The IRS just announced its latest inflation adjustments for 2020, and one of the most significant for investors is the upward adjustment in the contribution limits to 401(k) and other qualified retirement plans. With that in mind, here's a discussion of just how much more you can legally save in your tax-advantaged employer retirement plan and how much you should be saving for your own retirement.
The 2020 401(k) limits
For 2020, the annual contribution limit for elective deferrals to a 401(k), 403(b), 457, or Thrift Savings Plan is rising by $500 to $19,500. And keep in mind that this is the limit for elective deferrals, meaning the money that you as an employee choose to contribute to the plan. It does not include any nonelective employee contributions, any contributions (matching or otherwise) that your employer makes on your behalf, or any allocations of forfeitures.
If you are 50 or older, you also qualify to make elective catch-up contributions. For 2020, this is rising to $6,500 from the previous limit of $6,000. And to be clear, this is in addition to the general elective contribution limit, so for plan participants age 50 or older, the 401(k) elective deferral limit is $26,000 in 2020.
Finally, the overall contribution limit to a qualified retirement plan is rising to $57,000, a $1,000 increase from 2019. This includes elective deferrals, nonelective deferrals, employer contributions, and allocations of forfeitures. It does not include catch-up contributions if you're eligible, so the overall limit is actually $63,500 in 2020 if you're 50 or older.
If this sounds confusing, here's a quick reference chart:
Type of Contribution
2019 Tax Year
2020 Tax Year
Total elective deferral limit (50 or older)
Overall contribution limit (under 50)
Overall contribution limit (50 or older)
How much should you contribute to your 401(k)?
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To be sure, if you have the means and desire to contribute as much to your 401(k) or other qualified retirement plan as you're legally allowed, we certainly encourage you to do so. However, it's often not practical (or necessary) to save $19,500 (or $26,000) in a single year.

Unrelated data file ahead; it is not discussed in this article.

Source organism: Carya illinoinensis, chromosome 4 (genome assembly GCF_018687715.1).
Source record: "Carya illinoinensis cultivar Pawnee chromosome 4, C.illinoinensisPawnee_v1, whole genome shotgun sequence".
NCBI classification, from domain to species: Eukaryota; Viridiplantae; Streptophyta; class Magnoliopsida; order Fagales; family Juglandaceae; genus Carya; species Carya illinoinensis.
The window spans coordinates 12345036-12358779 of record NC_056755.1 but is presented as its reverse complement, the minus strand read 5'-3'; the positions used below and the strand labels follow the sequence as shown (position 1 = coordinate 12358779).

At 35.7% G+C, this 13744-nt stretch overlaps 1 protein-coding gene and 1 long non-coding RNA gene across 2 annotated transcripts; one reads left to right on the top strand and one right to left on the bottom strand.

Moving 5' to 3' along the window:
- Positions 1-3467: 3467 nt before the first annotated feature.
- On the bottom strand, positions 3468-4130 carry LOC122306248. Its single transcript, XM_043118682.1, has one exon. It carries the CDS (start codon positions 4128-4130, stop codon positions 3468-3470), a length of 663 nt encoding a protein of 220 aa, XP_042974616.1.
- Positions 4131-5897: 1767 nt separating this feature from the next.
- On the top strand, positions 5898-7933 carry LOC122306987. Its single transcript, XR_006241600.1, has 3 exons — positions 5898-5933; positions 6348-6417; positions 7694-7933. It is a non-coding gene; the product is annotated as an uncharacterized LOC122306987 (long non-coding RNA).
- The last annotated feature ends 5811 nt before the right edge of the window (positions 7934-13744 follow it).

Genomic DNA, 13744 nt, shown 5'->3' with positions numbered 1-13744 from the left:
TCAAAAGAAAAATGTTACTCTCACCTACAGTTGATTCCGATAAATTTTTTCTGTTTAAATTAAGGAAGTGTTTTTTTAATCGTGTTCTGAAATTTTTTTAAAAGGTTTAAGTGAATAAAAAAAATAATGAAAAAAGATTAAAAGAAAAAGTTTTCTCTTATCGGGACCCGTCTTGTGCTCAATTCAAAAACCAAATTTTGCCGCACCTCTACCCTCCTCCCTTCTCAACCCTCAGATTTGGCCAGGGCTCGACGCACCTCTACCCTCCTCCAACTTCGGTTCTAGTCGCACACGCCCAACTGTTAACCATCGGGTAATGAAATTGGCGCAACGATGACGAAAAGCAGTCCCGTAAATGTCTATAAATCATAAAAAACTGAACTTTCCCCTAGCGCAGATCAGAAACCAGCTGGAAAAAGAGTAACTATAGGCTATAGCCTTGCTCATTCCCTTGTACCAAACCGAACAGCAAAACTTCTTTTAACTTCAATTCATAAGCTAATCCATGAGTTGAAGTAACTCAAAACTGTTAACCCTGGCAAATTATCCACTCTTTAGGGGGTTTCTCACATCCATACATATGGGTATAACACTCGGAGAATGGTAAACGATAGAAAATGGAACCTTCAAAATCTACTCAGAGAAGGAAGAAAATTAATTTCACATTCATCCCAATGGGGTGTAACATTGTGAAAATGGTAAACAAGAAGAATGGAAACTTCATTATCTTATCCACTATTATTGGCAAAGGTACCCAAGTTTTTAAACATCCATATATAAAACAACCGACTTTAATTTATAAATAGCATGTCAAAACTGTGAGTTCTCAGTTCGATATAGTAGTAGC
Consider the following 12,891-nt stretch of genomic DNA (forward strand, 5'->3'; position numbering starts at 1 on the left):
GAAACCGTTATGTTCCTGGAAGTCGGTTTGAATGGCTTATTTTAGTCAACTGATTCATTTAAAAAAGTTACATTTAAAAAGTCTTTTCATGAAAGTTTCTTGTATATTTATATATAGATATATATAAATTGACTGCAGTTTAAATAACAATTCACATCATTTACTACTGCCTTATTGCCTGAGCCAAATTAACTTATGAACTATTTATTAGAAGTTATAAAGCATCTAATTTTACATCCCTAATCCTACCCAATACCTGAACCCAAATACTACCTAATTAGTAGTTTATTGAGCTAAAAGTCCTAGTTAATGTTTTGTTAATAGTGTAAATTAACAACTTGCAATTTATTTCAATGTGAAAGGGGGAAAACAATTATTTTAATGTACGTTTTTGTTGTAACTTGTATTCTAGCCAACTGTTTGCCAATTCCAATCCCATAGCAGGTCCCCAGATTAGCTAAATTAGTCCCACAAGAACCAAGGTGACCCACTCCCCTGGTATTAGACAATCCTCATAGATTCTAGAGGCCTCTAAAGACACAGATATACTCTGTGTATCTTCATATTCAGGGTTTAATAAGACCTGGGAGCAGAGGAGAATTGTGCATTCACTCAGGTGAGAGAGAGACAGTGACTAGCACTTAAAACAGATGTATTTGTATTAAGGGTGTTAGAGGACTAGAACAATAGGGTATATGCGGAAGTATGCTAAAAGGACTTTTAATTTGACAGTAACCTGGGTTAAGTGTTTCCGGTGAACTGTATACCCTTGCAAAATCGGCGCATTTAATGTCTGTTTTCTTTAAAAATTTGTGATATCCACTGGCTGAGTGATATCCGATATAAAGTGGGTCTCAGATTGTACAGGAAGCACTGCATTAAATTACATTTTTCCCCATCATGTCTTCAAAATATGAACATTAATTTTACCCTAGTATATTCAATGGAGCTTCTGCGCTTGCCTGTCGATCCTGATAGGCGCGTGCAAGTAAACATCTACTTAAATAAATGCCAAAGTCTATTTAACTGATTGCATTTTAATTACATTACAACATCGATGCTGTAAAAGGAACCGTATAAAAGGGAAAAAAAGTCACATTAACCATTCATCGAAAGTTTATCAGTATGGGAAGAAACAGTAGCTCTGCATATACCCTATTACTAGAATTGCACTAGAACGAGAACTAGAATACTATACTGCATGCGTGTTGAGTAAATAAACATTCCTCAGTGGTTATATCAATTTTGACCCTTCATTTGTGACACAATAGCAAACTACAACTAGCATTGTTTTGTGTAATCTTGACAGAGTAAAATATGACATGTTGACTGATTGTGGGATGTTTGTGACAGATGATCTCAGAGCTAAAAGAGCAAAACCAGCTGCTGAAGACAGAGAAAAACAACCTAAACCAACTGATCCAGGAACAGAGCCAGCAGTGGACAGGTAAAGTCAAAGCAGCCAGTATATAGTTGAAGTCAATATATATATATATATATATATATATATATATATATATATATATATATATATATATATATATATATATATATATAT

With that said, here are a couple rules of thumb that could help you determine how much to contribute:
At a bare minimum, you should contribute enough to take full advantage of your employer's matching contributions. For example, if your employer will match half of your contributions up to 6% of your salary, 6% is the absolute least you should contribute. Anything less is literally turning down free money.
If your goal is a comfortable retirement, you should contribute a minimum of 10% of your salary to your retirement accounts, not including any employer matching contributions. This doesn't all have to be in your 401(k) -- for example, if you want to save some money in an IRA to invest in specific stocks or funds, that's a good idea as well, as long as you're not leaving any matching contributions on the table.
For example, let's say that you earn $60,000 in 2020 and that your employer will match 100% of your 401(k) contributions up to a maximum of 5% of your salary. Based on the rules of thumb listed above, you should plan to save at least $6,000 -- 10% of your salary. At least $3,000 of this should be saved in your 401(k) in order to take full advantage of your employer's match.
The bottom line is that the tax breaks and advantages of retirement savings are some of the most valuable available to Americans, and thanks to inflation adjustments like the one the IRS just announced, the 401(k) contribution limit gives most investors a lot of room to take advantage and increase their retirement savings.
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